I remember back in the day when I first started eating dairy-free and gluten-free in an effort to ease my digestive issues. It was sometimes really hard to find foods I could eat!
But today is a totally different story! The food options for people with digestive issues and food sensitivities just seem to be growing. There are now entire aisles at some grocery stores dedicated to foods for just about any diet. There are options for vegans and vegetarians, gluten-free, dairy-free, and low-FODMAP options.
It can be easy to find what you need if you know WHAT you need. But what if you don’t have a diagnosis? How do you know where to start?
The writing on modern food sensitivities is extensive, so I won’t go into too much detail here, but below are some well-known culprits.
Gluten is a protein that can trigger issues in the small intestine. For people with celiac disease, gluten is especially harmful, affecting the body’s ability to absorb important nutrients. Some studies have shown that patients with IBD benefit from a gluten-free diet. These studies, though not extensive, showed that patients with IBD symptoms experience relief after adopting a gluten-free diet.
Everyone knows that too much processed sugar isn’t good for you. You might clean up your diet and get rid of sweet treats and sodas, but there are often sneaky, hidden sugars in foods like salad dressing and soup! Too much processed sugar can have a negative effect on gut bacteria and that impact can create an imbalance of the bacteria needed for proper digestion. Sugar can also cause hormone imbalances that affect digestion and can wreak havoc on your body by triggering inflammation.
With that said, don’t be afraid of sugar in its natural form (honey, maple, syrup, cane sugar). Sugar in its cleanest forms, and in moderation, actually aids in digestion and powers our systems with minimal effort from your digestive system to break it down. Natural sugars are all a much better choice than artificial sweeteners.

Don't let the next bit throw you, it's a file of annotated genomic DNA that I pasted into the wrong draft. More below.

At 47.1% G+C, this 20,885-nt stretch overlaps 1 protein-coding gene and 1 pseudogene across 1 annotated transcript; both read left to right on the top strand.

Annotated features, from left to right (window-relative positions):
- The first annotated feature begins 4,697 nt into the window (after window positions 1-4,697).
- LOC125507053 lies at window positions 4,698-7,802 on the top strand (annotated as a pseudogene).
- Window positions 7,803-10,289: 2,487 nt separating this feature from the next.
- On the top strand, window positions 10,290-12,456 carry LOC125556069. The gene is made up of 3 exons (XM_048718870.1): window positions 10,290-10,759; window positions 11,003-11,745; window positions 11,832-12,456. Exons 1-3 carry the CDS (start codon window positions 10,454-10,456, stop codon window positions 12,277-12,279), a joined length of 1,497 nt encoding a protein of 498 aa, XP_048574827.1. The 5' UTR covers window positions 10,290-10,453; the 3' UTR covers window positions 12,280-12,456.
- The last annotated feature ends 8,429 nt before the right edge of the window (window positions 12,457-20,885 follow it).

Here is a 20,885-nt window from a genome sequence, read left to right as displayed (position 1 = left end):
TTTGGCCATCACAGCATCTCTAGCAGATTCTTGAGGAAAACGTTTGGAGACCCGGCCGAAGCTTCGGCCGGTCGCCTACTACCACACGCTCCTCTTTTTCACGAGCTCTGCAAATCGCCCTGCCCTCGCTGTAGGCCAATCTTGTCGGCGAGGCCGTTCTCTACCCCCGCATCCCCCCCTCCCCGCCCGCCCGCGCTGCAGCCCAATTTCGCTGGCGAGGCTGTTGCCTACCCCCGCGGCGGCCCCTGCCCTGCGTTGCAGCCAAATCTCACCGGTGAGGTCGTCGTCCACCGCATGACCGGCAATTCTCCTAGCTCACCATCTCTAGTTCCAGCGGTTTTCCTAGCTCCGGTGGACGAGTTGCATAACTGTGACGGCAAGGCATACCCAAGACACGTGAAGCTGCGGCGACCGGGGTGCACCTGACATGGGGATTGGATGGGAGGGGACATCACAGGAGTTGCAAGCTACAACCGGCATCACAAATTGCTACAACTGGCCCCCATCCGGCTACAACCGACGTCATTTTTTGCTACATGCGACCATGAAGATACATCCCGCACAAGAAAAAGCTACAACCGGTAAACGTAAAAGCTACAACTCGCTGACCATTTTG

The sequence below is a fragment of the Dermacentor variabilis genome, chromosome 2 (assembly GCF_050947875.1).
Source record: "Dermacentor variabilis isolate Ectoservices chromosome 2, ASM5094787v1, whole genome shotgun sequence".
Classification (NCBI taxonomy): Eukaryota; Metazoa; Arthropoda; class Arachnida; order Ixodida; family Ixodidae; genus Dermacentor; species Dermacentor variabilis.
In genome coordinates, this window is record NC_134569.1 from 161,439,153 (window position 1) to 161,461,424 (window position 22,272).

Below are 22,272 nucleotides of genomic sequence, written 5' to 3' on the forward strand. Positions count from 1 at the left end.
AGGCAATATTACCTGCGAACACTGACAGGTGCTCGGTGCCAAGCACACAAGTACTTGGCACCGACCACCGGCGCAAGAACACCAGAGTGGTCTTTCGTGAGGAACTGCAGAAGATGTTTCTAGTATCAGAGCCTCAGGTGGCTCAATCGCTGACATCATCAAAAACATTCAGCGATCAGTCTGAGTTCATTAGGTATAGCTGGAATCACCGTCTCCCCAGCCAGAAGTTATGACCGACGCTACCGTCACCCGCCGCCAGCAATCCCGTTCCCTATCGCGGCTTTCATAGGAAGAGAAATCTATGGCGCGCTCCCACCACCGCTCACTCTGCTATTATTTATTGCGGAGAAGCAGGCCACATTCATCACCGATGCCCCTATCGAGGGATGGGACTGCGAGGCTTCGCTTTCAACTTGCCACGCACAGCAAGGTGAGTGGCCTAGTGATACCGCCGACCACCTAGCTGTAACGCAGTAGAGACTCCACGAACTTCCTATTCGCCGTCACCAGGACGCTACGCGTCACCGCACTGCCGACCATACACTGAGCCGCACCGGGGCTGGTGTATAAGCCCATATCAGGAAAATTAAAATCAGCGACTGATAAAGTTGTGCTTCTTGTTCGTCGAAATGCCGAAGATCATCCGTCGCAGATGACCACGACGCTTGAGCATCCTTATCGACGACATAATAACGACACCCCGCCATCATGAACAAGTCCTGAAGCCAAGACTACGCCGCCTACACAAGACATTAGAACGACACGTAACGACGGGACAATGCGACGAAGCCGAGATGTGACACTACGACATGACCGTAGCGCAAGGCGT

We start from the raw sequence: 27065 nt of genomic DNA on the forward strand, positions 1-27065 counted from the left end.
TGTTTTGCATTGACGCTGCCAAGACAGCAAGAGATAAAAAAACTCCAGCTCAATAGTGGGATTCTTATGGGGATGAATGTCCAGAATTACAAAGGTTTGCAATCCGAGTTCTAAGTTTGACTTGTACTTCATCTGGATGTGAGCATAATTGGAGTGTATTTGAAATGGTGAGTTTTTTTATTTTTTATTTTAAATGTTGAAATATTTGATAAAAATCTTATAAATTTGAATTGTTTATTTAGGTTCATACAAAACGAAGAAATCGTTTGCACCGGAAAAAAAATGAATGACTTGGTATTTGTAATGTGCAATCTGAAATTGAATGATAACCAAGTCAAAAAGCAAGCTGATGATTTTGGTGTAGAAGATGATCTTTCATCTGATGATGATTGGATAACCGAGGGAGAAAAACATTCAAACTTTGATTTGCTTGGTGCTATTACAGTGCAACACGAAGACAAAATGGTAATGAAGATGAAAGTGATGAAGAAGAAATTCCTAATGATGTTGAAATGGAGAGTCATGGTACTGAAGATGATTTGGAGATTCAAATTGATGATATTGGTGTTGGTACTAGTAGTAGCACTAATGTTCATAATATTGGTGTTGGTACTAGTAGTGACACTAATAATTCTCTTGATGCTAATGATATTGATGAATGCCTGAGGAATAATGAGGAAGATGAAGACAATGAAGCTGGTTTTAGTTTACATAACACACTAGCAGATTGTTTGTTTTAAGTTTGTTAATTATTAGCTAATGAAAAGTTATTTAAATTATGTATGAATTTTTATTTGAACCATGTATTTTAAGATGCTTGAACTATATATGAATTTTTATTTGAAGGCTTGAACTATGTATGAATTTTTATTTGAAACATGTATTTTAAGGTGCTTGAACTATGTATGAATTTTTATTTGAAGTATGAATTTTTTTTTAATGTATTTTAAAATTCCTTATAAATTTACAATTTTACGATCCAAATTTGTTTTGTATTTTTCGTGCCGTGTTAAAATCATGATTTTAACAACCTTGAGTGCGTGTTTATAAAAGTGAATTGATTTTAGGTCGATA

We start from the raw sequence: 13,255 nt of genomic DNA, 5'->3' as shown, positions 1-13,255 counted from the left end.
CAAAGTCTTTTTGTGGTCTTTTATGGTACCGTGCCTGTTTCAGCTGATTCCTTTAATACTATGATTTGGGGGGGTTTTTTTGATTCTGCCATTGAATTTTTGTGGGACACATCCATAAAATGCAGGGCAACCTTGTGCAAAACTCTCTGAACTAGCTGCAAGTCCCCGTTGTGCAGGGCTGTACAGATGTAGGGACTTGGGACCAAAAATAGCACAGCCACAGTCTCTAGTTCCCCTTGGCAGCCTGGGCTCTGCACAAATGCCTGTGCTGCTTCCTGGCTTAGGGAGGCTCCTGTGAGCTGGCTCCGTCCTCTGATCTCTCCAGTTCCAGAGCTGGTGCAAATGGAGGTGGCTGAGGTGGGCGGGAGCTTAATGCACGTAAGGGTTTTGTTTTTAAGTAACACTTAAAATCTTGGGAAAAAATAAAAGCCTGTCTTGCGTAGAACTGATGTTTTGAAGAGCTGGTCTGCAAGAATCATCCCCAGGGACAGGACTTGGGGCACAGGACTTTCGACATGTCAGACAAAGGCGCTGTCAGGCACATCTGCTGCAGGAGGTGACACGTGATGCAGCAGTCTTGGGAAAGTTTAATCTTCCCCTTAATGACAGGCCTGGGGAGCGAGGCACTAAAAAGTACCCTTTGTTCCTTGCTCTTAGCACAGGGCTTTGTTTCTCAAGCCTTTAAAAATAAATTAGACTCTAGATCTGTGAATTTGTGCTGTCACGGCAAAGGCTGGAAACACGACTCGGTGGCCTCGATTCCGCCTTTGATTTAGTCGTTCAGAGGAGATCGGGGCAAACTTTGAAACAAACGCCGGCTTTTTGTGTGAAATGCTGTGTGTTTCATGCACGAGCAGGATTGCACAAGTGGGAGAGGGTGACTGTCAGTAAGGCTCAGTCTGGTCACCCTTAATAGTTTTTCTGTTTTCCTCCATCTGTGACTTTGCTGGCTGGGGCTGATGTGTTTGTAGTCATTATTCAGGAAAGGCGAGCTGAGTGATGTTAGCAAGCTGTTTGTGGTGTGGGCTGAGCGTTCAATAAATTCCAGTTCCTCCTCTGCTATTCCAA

Although many dairy products contain important vitamins like Calcium and Vitamin D, dairy can be one of the biggest culprits for distress on the digestive health journey. Just like gluten and sugar, dairy can cause inflammatory responses in the body that trigger digestive issues. It can also be just as tricky because dairy can hide under other names like whey and casein.
So, what does this mean for you? Should you just get rid of it all?
I’ve had many people come to me with digestive symptoms but no diagnosis. They know that something’s wrong, but they just aren’t sure what. Some of them are skeptical about “giving up” the foods they love and others are willing to try anything.
It’s important to get as clear a picture of your situation as possible. Eliminating everything isn’t helpful nor is it a sustainable way to eat long-term. And how do you know which foods are causing your issues and which your body is processing perfectly well?
This is where food journals and an involved, supportive team come in. It’s also where I can help with a more customized diet based on the scientific results of your Food Inflammation Test.
After a Food Inflammation Test, you may even be surprised to learn that you may not have to give up your favorite foods! Or you may be even MORE surprised that the foods you thought were fine (and that you may eat every day!) are the ones behind your issues.
If you suffer from digestive symptoms like diarrhea, bowel urgency, cramping or bloating or have been diagnosed with Crohn’s Disease, Ulcerative Colitis, IBD (Irritable Bowel Disease) or IBS (Irritable Bowel Syndrome) and you’re tired of suffering, let’s talk.
I can offer you guidance, scientific testing, and support on this journey to gut health. I know I can help you feel better!
Schedule your free Telehealth consultation with me here and let’s create a plan that gets you where you want to be.
Dr. Troy Willis
The Unfortunate Expert